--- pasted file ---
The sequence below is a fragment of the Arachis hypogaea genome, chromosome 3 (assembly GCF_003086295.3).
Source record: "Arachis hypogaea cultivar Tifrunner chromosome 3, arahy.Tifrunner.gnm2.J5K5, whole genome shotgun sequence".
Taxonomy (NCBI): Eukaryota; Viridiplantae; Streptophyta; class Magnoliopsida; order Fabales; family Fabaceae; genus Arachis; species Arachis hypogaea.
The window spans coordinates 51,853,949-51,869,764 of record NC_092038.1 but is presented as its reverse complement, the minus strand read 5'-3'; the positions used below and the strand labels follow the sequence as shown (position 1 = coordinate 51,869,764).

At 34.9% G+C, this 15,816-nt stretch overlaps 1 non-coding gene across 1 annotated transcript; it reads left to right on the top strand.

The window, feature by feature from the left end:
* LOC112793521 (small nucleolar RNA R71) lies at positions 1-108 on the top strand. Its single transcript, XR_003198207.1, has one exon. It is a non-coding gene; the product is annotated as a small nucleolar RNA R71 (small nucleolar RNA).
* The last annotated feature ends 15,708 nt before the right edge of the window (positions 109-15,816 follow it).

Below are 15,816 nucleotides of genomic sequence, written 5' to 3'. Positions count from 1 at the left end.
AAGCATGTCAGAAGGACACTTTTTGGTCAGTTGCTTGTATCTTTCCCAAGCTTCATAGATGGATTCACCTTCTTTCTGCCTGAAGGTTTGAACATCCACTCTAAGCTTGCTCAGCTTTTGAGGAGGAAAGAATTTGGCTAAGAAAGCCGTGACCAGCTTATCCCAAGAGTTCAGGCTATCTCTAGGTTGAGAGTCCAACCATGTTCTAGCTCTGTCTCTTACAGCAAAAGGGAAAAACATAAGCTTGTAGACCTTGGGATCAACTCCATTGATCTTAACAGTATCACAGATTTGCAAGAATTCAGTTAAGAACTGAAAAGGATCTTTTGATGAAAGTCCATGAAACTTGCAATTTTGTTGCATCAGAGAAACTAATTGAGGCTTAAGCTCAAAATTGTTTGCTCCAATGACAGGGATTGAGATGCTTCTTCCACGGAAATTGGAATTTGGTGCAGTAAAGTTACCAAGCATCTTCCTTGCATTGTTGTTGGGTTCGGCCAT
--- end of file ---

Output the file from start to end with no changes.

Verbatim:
The sequence below is a fragment of the Arachis hypogaea genome, chromosome 3 (assembly GCF_003086295.3).
Source record: "Arachis hypogaea cultivar Tifrunner chromosome 3, arahy.Tifrunner.gnm2.J5K5, whole genome shotgun sequence".
Taxonomy (NCBI): Eukaryota; Viridiplantae; Streptophyta; class Magnoliopsida; order Fabales; family Fabaceae; genus Arachis; species Arachis hypogaea.
The window spans coordinates 51,853,949-51,869,764 of record NC_092038.1 but is presented as its reverse complement, the minus strand read 5'-3'; the positions used below and the strand labels follow the sequence as shown (position 1 = coordinate 51,869,764).

At 34.9% G+C, this 15,816-nt stretch overlaps 1 non-coding gene across 1 annotated transcript; it reads left to right on the top strand.

The window, feature by feature from the left end:
* LOC112793521 (small nucleolar RNA R71) lies at positions 1-108 on the top strand. Its single transcript, XR_003198207.1, has one exon. It is a non-coding gene; the product is annotated as a small nucleolar RNA R71 (small nucleolar RNA).
* The last annotated feature ends 15,708 nt before the right edge of the window (positions 109-15,816 follow it).

Below are 15,816 nucleotides of genomic sequence, written 5' to 3'. Positions count from 1 at the left end.
AAGCATGTCAGAAGGACACTTTTTGGTCAGTTGCTTGTATCTTTCCCAAGCTTCATAGATGGATTCACCTTCTTTCTGCCTGAAGGTTTGAACATCCACTCTAAGCTTGCTCAGCTTTTGAGGAGGAAAGAATTTGGCTAAGAAAGCCGTGACCAGCTTATCCCAAGAGTTCAGGCTATCTCTAGGTTGAGAGTCCAACCATGTTCTAGCTCTGTCTCTTACAGCAAAAGGGAAAAACATAAGCTTGTAGACCTTGGGATCAACTCCATTGATCTTAACAGTATCACAGATTTGCAAGAATTCAGTTAAGAACTGAAAAGGATCTTTTGATGAAAGTCCATGAAACTTGCAATTTTGTTGCATCAGAGAAACTAATTGAGGCTTAAGCTCAAAATTGTTTGCTCCAATGACAGGGATTGAGATGCTTCTTCCACGGAAATTGGAATTTGGTGCAGTAAAGTTACCAAGCATCTTCCTTGCATTGTTGTTGGGTTCGGCCAT